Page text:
Your Cart is Empty

Litter Boxes
  • Modkat XL
    Front/Top-Entry Litter Box

  • Modkat Top-entry Litter Box

    Top-Entry Litter Box

  • Flip
    Front-Entry Litter Box

  • Tray
    Open Litter Box

  • Accessories
  • Litter Keeper
    Two colors

  • Lounge + Play
    Scratchers & toys

  • Litter Mats
    Multiple styles, colors & sizes

  • Clean + Organize
    For a tidy litter area

  • Learn
  • Purrr Blog
    Happy + healthy kitty

  • Our Story
    How it all started

  • Support
    Read FAQ's or contact us

  • Liners
  • Modkat Liners - Type A (3-Pack) - Modkat

    Type A

  • Flip Liners - Type F (3-Pack) - Modkat

    Type F

  • XL Top Entry Liners - Type C (3-pack) - Modkat

    Modkat XL
    Type C (Top-Entry)

  • XL Front Entry Liners - Type D (3-pack) - Modkat

    Modkat XL
    Type D (Front-Entry)

  • Tray Liners - Type G (3-pack) - Modkat

    Type G

  • All Liners

  • How can I help my cat be more affectionate?

    How can I help my cat be more affectionate? - Modkat

    Does your cat walk away when you pet him? Are you concerned that your new cat isn't very affectionate? Do you catch yourself thinking My cat doesn't like me?

    It doesn't have to be that way.

    Many people say cat's aren't neighborly creatures. In fact, most cats are warm, loving animals who want to show affection. But like any other relationship, the one with our cat can hit some rough spots. The big question when that happens is—how can I help my cat be more affectionate?


    Get your cat active before you try to snuggle.

    Jackson Galaxy says, "Proactivity is key, folks. You gotta play with your cat." He's right. Give your cat access to toys, gadgets, and games to engage his mind and exercise his body. A standard red laser pointer, an eco-friendly toy, or a cat-friendly app can help your cat relax.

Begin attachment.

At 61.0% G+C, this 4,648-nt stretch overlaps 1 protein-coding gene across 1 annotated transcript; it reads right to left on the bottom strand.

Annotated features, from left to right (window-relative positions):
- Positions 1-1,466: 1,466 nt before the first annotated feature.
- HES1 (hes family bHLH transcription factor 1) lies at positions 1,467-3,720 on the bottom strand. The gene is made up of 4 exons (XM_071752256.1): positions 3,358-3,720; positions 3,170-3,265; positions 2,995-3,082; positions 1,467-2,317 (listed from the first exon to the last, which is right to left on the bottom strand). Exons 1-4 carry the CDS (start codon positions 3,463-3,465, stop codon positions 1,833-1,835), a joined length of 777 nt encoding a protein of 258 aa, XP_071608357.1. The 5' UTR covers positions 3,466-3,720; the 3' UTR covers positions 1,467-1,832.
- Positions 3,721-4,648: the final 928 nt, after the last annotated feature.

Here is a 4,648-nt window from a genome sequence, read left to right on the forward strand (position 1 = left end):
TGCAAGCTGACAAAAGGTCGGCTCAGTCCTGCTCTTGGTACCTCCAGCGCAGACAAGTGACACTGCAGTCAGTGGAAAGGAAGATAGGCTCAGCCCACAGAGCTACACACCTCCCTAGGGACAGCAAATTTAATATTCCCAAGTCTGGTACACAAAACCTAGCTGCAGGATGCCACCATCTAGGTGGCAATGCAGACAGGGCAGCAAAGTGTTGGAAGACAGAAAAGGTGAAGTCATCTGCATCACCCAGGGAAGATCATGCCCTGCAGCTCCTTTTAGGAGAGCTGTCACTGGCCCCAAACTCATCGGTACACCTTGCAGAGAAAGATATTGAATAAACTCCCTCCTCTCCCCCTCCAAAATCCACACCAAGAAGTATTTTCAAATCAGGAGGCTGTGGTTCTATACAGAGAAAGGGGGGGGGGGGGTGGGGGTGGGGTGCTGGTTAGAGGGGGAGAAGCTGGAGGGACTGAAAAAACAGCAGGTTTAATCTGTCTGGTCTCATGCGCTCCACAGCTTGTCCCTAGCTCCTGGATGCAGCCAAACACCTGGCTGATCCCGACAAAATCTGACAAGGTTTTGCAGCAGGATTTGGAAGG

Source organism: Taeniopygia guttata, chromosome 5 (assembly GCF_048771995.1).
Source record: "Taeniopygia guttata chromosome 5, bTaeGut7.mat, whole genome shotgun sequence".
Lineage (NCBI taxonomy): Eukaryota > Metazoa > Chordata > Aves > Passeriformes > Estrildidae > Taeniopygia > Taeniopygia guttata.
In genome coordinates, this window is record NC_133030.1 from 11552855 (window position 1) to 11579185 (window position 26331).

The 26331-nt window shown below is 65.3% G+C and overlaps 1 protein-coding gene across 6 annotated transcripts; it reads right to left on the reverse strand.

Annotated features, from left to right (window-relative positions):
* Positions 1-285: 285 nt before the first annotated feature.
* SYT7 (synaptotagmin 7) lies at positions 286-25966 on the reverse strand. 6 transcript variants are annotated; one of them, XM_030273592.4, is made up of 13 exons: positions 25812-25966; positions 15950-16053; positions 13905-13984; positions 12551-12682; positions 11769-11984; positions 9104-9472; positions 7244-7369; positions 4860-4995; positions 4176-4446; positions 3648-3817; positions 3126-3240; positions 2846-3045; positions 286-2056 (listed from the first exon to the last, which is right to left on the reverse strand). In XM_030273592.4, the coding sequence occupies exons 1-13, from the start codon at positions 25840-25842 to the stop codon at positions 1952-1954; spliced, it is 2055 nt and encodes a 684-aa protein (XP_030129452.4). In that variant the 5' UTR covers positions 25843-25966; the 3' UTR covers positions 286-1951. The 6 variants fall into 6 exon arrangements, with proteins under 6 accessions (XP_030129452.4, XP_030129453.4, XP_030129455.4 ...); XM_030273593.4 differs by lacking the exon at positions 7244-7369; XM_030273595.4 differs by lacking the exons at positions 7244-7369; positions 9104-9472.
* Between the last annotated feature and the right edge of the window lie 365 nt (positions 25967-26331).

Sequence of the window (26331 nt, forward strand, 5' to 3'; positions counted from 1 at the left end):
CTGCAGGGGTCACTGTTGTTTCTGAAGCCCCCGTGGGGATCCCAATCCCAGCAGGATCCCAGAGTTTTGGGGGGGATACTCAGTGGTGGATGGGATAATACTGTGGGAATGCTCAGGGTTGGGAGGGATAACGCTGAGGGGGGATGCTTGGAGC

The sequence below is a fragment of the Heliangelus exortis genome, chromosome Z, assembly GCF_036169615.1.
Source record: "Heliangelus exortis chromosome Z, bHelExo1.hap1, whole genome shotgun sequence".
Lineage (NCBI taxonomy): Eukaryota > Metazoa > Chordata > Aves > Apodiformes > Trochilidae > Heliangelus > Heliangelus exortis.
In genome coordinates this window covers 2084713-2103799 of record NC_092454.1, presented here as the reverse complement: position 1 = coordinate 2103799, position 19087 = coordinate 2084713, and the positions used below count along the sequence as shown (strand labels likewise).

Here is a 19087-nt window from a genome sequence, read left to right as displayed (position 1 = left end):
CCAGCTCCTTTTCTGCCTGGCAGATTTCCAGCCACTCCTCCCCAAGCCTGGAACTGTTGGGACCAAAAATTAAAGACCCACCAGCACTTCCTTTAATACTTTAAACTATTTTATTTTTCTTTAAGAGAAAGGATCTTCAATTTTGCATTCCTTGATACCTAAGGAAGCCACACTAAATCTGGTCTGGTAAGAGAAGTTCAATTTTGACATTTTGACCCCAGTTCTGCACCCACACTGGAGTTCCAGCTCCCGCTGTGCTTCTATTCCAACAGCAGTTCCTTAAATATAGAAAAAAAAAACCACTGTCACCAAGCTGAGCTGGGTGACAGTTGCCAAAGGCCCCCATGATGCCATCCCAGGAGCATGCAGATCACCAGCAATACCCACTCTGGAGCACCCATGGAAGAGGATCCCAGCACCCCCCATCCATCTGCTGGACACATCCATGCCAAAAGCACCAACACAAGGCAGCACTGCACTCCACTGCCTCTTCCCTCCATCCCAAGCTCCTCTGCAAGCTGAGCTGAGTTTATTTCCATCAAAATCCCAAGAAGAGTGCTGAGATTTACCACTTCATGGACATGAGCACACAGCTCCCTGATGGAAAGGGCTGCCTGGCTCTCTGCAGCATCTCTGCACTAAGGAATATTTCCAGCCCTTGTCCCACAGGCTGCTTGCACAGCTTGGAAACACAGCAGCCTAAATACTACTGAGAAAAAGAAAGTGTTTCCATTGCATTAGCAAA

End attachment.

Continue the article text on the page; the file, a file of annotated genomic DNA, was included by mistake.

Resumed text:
For downtime, don't leave your cat to find his own activities. Instead, provide a window-seat bed where your cat can watch the birds at the feeder or observe the world passing by. All that healthy stimulation will tire him out, making snuggling on your lap seem more appealing.

    Hold and pet your cat correctly.

    If it seems like your cat hates being held, she does. No matter what treat you may be offering, a cat who doesn't want to be in your arms will find a way to get free. To get a cat to like you, make sure you are picking up, holding, and petting the animal correctly.

    Training consultant Mikkel Becker says the more points of your cat's body that touch yours, the more secure your cat feels. How do you make your cat secure? You can start by picking up the animal only when she wants to be picked up. Is she purring, rubbing against your legs, or chatting? That's a good sign she's ready to socialize. Crouch down, place your hand under your cat's rib cage, and use your other hand to support her hind legs. Pull the cat against your chest. Let your cat find the position most comfortable for her.

    When petting your cat, make sure not to overdo it. That full-body stroke that most dogs love can overstimulate a cat. Instead, try holding your finger out for the cat to rub against you. Letting a cat come to you is the surest, safest way to gain a cat's affection and help a skittish cat feel more comfortable.

    Keep up with the basics.

    Does your cat have high-quality food? Plenty of fresh water? Access to a clean litterbox recently filled with fresh litter? Something challenging to do? The occasional healthy treat? These things can help turn a huffy cat into a relaxed one willing to cuddle up at night or for a quick session on your lap.

    Many cats grow more affectionate with age.

    Living with a senior cat can be rewarding since they take to cuddling and snuggling with pleasure during their golden years. With these guys, you definitely want to watch out for their comfort, keep up with their meds, and give them plenty of food and water.

    Many new cat parents ask How can I get my cat to like me? In most cases, our cats already love us. We need to learn how to receive it in a cat-friendly way.

    Do you have a story about helping a cold or churlish cat find his warmhearted nature? Email us back, and share!  

    “It looks nicer than any other hooded or open option we considered.”